Food glorious food

From hording pasta to a black-market in flour, food has been a big part of everyone’s lockdown story.

Cooking and baking is a form of escapism and a great way to shake off the day’s worries. It can be socialable but also it can give you some time on your own in the kitchen with the radio on.

And with a little more time on your hands some of you have started to get adventurous, which has led to some culinary triumphs – and not.

We start with a cautionary tale from Elaine Roberts, from our Private Client Team in Preston.

Elaine says: “During lockdown I have learned that, when a rice pudding recipe tells you to use skimmed milk, you can’t just do a straight swap and use the same amount of whole milk instead. If you do that, then you’d better be a fan of solid rice pudding and the owner of a very sharp knife! It was, nonetheless, still delicious once I sliced it all up.”


Lauren Parker, from our Industrial Disease Team in Chester, has been on a baking frenzy. Although her first attempts at pretzels didn’t quite go as planned.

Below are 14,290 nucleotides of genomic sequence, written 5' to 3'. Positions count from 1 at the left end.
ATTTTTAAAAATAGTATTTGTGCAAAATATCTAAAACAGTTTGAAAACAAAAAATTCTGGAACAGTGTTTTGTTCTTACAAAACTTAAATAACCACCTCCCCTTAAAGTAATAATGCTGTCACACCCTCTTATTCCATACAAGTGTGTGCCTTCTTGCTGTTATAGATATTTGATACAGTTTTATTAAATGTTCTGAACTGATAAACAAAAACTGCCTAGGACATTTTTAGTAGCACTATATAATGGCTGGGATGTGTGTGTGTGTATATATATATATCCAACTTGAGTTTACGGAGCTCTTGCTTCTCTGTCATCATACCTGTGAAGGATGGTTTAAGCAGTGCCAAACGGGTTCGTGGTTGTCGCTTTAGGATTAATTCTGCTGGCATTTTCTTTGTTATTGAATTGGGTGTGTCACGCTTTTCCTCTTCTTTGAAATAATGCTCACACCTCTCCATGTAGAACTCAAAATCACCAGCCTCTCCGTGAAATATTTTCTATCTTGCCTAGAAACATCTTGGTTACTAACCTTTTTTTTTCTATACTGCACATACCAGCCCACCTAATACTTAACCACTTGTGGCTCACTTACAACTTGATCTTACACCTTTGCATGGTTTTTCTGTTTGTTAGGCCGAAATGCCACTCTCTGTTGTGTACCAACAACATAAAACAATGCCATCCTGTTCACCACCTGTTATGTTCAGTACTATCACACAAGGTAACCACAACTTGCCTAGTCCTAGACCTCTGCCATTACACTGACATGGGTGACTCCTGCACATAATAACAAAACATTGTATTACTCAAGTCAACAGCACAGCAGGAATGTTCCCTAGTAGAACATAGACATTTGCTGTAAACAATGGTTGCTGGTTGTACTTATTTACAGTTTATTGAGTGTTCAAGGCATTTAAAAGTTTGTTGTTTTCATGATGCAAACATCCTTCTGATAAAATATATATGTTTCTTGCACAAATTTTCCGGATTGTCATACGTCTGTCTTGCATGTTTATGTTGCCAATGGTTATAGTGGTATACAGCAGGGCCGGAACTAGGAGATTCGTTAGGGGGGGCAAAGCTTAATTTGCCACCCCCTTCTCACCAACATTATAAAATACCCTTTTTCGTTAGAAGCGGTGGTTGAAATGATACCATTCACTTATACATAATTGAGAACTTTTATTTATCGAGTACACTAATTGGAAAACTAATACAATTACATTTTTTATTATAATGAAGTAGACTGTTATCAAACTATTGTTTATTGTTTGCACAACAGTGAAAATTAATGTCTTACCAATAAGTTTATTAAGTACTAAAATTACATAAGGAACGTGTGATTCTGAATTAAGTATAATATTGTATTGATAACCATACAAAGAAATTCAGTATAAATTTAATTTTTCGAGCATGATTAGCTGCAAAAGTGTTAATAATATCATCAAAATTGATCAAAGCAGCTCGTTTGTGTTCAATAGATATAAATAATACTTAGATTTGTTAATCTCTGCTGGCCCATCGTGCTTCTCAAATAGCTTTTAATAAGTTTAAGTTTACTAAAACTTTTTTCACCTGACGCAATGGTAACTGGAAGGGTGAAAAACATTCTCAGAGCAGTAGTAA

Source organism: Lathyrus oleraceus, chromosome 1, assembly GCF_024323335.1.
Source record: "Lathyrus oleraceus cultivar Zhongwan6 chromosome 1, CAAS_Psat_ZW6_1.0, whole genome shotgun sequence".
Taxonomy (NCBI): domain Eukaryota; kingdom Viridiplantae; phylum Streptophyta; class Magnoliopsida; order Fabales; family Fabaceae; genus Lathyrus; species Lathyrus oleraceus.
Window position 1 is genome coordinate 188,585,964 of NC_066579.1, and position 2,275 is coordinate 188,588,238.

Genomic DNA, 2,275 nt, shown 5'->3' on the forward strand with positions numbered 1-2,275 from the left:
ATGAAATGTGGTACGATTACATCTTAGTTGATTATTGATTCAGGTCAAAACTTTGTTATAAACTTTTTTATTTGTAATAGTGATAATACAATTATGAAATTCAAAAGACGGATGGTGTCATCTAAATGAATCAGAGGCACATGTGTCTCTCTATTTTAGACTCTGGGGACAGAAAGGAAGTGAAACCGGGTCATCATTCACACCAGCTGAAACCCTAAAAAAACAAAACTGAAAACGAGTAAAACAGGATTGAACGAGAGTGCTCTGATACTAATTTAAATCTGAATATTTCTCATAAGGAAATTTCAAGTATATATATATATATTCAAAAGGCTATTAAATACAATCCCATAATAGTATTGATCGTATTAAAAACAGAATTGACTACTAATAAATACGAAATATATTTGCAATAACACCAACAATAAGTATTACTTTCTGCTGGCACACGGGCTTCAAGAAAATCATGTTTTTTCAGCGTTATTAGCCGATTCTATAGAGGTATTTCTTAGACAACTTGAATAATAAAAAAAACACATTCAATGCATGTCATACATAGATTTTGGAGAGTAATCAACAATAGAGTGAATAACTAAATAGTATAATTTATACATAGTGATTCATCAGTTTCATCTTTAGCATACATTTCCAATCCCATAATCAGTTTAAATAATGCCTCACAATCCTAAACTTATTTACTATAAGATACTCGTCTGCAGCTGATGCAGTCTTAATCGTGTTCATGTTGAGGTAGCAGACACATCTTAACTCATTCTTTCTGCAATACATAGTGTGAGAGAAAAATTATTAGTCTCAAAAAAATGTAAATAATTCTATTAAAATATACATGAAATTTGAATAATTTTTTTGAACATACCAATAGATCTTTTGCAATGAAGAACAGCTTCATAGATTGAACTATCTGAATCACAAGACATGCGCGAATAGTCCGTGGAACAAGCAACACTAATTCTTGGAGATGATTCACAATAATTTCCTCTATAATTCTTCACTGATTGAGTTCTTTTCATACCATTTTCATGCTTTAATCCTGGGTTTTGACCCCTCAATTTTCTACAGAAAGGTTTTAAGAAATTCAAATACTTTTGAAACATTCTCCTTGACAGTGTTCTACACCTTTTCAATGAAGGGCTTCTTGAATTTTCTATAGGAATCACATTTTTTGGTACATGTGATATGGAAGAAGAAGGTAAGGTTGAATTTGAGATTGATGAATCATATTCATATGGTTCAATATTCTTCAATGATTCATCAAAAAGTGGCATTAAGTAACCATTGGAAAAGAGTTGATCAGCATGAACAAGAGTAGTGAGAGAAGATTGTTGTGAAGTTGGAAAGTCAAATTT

First attempt at pretzels.


Triumphant second go!


Lauren says: “I had the oven on too high – must remember to read the recipe properly! Second time they turned out much better. I also made a Victoria sponge for the first time in years – probably since food tech in high school – that was delicious and got the seal of approval from Chris’ grandparents.”

High praise indeed and you can see why!

Julie Lee, from our Preston office, says: “I’ve baked chocolate cake and scones, not too many as they are too much of a temptation. It’s been nice cooking ‘proper’ food rather than taking the easy option that sometimes happens in normal times.”


Now this is a chocolate cake of the highest standard!

Meanwhile Jan Garvey, from our National Asbestos Helpline Team, has been transporting herself to the Mediterranean with her cooking. Jan say: “I’ve been going all James Martin with outdoor food prep making bruschetta on a hot Saturday afternoon.”

Jan’s daughter, Pip, has a personal defence against the coronavirus, which is to bake and eat as much lemon drizzle cake as possible – and also mango and vodka sorbet. That sounds like a good plan.



Finally, Stuart Hughes from the Marketing Team, likes to keep things simple, dependable and traditional with Mary Berry’s tea loaf.

He says: “It is so easy to do. Soak your dried fruit overnight in builder-grade tea and then bung sugar, flour and one egg into the same bowl. Dollop the mixture into a loaf tin and slam it in the over for under two hours. The hard part is watching it cool before you stuff slices of it in your face with butter on.”